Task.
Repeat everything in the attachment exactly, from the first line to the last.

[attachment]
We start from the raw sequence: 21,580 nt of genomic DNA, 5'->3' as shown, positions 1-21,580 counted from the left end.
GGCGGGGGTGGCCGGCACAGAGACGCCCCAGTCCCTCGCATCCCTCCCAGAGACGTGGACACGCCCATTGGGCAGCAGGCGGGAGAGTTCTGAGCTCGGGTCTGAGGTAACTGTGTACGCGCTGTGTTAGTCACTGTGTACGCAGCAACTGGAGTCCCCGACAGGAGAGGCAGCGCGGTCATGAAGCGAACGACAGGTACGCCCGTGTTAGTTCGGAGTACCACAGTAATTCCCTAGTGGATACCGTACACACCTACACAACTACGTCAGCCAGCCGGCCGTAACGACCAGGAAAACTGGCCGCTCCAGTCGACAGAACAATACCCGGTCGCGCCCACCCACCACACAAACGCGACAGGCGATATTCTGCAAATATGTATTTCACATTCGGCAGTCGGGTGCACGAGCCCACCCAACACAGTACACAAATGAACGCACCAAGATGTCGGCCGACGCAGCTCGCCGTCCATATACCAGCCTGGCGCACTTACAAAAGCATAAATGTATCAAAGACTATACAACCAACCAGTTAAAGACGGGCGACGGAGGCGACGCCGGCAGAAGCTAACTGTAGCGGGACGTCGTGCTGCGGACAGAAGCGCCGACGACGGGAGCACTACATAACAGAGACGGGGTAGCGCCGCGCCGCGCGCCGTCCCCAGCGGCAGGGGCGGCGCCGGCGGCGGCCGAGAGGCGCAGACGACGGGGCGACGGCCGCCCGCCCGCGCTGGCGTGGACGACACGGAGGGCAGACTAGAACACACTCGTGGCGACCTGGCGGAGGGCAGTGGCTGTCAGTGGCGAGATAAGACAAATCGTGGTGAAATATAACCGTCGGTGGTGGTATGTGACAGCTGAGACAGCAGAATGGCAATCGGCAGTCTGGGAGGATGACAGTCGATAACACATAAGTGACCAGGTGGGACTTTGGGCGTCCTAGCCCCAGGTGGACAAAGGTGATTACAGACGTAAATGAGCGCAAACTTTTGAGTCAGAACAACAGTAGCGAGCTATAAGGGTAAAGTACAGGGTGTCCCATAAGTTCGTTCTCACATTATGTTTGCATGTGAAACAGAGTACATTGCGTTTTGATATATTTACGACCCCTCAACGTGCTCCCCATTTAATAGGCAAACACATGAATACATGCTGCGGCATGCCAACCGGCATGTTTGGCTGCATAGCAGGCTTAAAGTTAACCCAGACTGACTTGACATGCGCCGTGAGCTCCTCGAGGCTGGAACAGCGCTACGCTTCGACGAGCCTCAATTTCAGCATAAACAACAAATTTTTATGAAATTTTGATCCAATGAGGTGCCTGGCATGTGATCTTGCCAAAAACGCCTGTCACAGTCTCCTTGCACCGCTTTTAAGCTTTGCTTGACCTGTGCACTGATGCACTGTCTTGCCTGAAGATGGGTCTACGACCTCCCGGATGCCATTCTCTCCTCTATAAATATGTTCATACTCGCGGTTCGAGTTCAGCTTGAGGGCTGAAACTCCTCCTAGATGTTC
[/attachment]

We start from the raw sequence: 21,580 nt of genomic DNA, 5'->3' as shown, positions 1-21,580 counted from the left end.
GGCGGGGGTGGCCGGCACAGAGACGCCCCAGTCCCTCGCATCCCTCCCAGAGACGTGGACACGCCCATTGGGCAGCAGGCGGGAGAGTTCTGAGCTCGGGTCTGAGGTAACTGTGTACGCGCTGTGTTAGTCACTGTGTACGCAGCAACTGGAGTCCCCGACAGGAGAGGCAGCGCGGTCATGAAGCGAACGACAGGTACGCCCGTGTTAGTTCGGAGTACCACAGTAATTCCCTAGTGGATACCGTACACACCTACACAACTACGTCAGCCAGCCGGCCGTAACGACCAGGAAAACTGGCCGCTCCAGTCGACAGAACAATACCCGGTCGCGCCCACCCACCACACAAACGCGACAGGCGATATTCTGCAAATATGTATTTCACATTCGGCAGTCGGGTGCACGAGCCCACCCAACACAGTACACAAATGAACGCACCAAGATGTCGGCCGACGCAGCTCGCCGTCCATATACCAGCCTGGCGCACTTACAAAAGCATAAATGTATCAAAGACTATACAACCAACCAGTTAAAGACGGGCGACGGAGGCGACGCCGGCAGAAGCTAACTGTAGCGGGACGTCGTGCTGCGGACAGAAGCGCCGACGACGGGAGCACTACATAACAGAGACGGGGTAGCGCCGCGCCGCGCGCCGTCCCCAGCGGCAGGGGCGGCGCCGGCGGCGGCCGAGAGGCGCAGACGACGGGGCGACGGCCGCCCGCCCGCGCTGGCGTGGACGACACGGAGGGCAGACTAGAACACACTCGTGGCGACCTGGCGGAGGGCAGTGGCTGTCAGTGGCGAGATAAGACAAATCGTGGTGAAATATAACCGTCGGTGGTGGTATGTGACAGCTGAGACAGCAGAATGGCAATCGGCAGTCTGGGAGGATGACAGTCGATAACACATAAGTGACCAGGTGGGACTTTGGGCGTCCTAGCCCCAGGTGGACAAAGGTGATTACAGACGTAAATGAGCGCAAACTTTTGAGTCAGAACAACAGTAGCGAGCTATAAGGGTAAAGTACAGGGTGTCCCATAAGTTCGTTCTCACATTATGTTTGCATGTGAAACAGAGTACATTGCGTTTTGATATATTTACGACCCCTCAACGTGCTCCCCATTTAATAGGCAAACACATGAATACATGCTGCGGCATGCCAACCGGCATGTTTGGCTGCATAGCAGGCTTAAAGTTAACCCAGACTGACTTGACATGCGCCGTGAGCTCCTCGAGGCTGGAACAGCGCTACGCTTCGACGAGCCTCAATTTCAGCATAAACAACAAATTTTTATGAAATTTTGATCCAATGAGGTGCCTGGCATGTGATCTTGCCAAAAACGCCTGTCACAGTCTCCTTGCACCGCTTTTAAGCTTTGCTTGACCTGTGCACTGATGCACTGTCTTGCCTGAAGATGGGTCTACGACCTCCCGGATGCCATTCTCTCCTCTATAAATATGTTCATACTCGCGGTTCGAGTTCAGCTTGAGGGCTGAAACTCCTCCTAGATGTTC